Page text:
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In both poetry and prose, the editors have chosen selections intended to give readers a clear sense of Rich's evolution and accomplishment. Many of the poems in this expanded collection are from Rich's five recent volumes-The Dream of a Common Language (1978), A Wild Patience Has Taken Me This Far (1981), Your Native Land, Your Life (1986), Time's Power: Poems 1985-1988 (1989), and An Atlas of the Difficult World (1991). Prose selections include When We Dead Awaken: Writing as Re-Vision, Rich's canical statement on feminism; Compulsory Heterosexuality and Lesbian Existence, on being a lesbian in a heterosexual world; Rich's interview for American Poetry Review, which presents a full and frank discussion of her work; and her previously unpublished commentary on the genesis of the poem Yom Kippur 1984. The editors have also taken into account the many essays on Rich and reviews of her work that have been published since 1975. Some earlier biographical selections have been replaced with works that focus on the quality of Rich's writing and her place in twentieth-century American literature-t just as a poet, but as a woman, a lesbian, and a mother. Criticism includes thirteen reviews and interpretations of Rich's work by W. H. Auden, John Ashbery, Margaret Atwood, Helen Vendler, Judith McDaniel, Adrian Oktenberg, Charles Altieri, and Joanna Feit Diehl, among others. A second recent study by Albert Gelpi traces the events in Rich's life from which her work evolves. An updated Chrology and Selected Bibliography, as well as an expanded Index, are included.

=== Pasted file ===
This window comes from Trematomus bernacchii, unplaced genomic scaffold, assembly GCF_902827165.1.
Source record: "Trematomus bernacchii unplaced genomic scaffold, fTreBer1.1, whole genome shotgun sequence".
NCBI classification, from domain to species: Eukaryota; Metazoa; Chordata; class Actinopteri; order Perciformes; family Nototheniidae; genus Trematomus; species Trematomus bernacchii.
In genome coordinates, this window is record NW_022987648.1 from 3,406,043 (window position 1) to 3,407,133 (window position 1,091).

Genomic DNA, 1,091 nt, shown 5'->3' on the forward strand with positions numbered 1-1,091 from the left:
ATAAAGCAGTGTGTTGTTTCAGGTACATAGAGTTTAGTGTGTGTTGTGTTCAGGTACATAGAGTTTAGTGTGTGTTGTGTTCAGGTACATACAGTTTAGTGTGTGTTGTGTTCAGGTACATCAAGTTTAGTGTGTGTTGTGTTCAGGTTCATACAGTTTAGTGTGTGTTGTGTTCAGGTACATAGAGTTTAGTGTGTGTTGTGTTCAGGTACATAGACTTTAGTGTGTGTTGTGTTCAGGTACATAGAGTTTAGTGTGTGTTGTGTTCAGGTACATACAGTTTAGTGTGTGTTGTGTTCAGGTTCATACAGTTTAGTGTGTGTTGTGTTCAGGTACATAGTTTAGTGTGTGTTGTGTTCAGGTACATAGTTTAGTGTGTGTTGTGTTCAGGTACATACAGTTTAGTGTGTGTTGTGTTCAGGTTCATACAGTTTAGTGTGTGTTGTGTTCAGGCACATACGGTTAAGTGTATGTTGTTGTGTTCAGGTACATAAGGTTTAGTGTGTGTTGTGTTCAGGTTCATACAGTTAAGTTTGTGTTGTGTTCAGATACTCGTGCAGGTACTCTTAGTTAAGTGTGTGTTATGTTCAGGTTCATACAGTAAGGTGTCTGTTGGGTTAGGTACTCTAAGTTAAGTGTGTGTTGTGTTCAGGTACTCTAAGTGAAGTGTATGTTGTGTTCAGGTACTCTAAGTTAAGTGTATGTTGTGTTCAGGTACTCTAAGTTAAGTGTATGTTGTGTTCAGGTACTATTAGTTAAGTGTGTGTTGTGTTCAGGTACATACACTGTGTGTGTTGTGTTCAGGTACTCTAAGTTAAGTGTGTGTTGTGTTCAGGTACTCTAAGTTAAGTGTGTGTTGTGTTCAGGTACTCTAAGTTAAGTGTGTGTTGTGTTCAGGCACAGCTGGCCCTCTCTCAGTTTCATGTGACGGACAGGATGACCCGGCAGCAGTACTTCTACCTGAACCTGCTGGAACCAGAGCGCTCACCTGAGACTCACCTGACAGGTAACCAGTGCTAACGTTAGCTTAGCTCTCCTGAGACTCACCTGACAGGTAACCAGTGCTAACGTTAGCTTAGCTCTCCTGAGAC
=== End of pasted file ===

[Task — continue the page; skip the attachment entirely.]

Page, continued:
Widely read, widely anthologized, widely interviewed, and widely taught, Adrienne Rich (1929-2012) was for decades among the most influential writers of the feminist movement and one of the best-known American public intellectuals. She wrote two dozen volumes of poetry and more than a half-dozen of prose. Her constellation of honors includes a National Book Award for poetry for Tonight, No Poetry Will Serve, a MacArthur Foundation genius grant in 1994, and a National Book Award for poetry in 1974 for Diving Into the Wreck. That volume, published in 1973, is considered her masterwork. Ms. Rich's other volumes of poetry include The Dream of a Common Language, A Wild Patience Has Taken Me This Far, An Atlas of the Difficult World, The School Among the Ruins, and Telephone Ringing in the Labyrinth. Her prose includes the essay collections On Lies, Secrets, and Silence; Blood, Bread, and Poetry; an influential essay, Compulsory Heterosexuality and Lesbian Existence, and the nonfiction book Of Woman Born, which examines the institution of motherhood as a socio-historic construct. In 2006, Rich was awarded the Medal for Distinguished Contribution to American Letters by the National Book Foundation. In 2010, she was honored with The Griffin Trust for Excellence in Poetry's Lifetime Recognition Award. Albert Gelpi is William Robertson Coe Professor of American Literature at Stanford University, where he has also taught since 1968. His books include Emily Dickinson: The Mind of the Poet, The Tenth Muse: The Psyche of the American Poet, and, most recently, A Coherent Splendor: The American Poetic Renaissance, 1910-1950. He is the editor of Wallace Stevens: The Poetics of Modernism and Denise Levertov: Selected Criticism and for a decade edited Cambridge Studies in American Literature and Culture. Barbara Charlesworth Gelpi is Professor of English at Stanford University, where she has taught since 1968. She is the author of Shelleyis Goddess: Maternity, Language, Subjectivity and Dark Passages: The Decadent Consciousness in Victorian Literature, as well as numerous articles on, mainly, feminist and psychological literature. She is an editor of several important volumes, including Feminist Theory: A Critique of Ideologies and Women and Poverty.